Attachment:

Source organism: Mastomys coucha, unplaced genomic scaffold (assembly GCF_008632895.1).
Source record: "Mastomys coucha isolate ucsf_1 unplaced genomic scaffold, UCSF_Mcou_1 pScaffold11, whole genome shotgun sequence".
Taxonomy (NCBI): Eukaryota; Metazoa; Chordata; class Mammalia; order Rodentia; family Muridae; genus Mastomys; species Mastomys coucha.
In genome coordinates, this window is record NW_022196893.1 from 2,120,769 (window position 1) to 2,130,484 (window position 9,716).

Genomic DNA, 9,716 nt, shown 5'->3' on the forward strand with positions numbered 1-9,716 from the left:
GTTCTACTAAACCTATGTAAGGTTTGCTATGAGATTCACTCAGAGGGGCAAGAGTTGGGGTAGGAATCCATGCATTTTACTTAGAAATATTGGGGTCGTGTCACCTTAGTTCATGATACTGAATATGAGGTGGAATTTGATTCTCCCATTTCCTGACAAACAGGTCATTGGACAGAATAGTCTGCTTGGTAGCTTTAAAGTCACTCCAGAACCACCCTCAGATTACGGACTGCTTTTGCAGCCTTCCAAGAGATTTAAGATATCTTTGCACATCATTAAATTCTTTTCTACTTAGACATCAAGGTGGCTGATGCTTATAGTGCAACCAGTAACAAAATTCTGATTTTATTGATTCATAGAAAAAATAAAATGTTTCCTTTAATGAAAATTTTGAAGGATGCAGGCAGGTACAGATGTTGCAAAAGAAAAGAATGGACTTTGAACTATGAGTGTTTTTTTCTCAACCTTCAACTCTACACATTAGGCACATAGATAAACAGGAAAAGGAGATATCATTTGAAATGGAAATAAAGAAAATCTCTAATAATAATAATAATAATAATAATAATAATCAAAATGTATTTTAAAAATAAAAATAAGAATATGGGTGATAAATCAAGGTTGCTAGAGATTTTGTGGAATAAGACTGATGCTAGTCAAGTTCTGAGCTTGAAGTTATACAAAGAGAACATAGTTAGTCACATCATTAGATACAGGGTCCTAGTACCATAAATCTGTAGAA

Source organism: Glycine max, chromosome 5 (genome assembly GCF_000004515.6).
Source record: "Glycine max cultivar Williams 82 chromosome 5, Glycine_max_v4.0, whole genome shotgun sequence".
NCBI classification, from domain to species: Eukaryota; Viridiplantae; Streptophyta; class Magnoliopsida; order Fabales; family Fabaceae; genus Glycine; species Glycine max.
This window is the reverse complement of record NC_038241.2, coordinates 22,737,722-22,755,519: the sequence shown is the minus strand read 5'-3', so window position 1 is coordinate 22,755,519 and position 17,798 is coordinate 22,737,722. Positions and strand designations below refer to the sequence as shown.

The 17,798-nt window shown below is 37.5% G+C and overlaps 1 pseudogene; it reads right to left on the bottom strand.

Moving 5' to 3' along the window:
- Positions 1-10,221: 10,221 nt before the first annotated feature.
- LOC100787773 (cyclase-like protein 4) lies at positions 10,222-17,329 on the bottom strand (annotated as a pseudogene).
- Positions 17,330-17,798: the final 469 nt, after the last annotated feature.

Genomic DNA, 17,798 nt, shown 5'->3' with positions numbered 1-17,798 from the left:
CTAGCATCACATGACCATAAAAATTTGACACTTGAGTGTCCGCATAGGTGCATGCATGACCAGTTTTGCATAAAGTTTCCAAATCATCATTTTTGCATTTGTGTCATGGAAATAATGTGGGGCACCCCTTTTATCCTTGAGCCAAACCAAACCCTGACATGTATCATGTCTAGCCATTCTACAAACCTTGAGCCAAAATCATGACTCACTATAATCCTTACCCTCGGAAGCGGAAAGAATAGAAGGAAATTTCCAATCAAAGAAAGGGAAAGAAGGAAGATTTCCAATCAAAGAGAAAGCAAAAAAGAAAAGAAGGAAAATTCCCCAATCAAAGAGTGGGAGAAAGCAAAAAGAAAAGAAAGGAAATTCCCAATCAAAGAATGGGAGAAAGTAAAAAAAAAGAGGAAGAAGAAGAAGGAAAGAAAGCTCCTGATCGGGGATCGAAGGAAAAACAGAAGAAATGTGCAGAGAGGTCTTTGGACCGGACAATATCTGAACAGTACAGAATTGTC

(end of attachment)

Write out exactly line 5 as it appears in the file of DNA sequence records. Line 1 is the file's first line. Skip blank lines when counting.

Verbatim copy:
Genomic DNA, 9,716 nt, shown 5'->3' on the forward strand with positions numbered 1-9,716 from the left: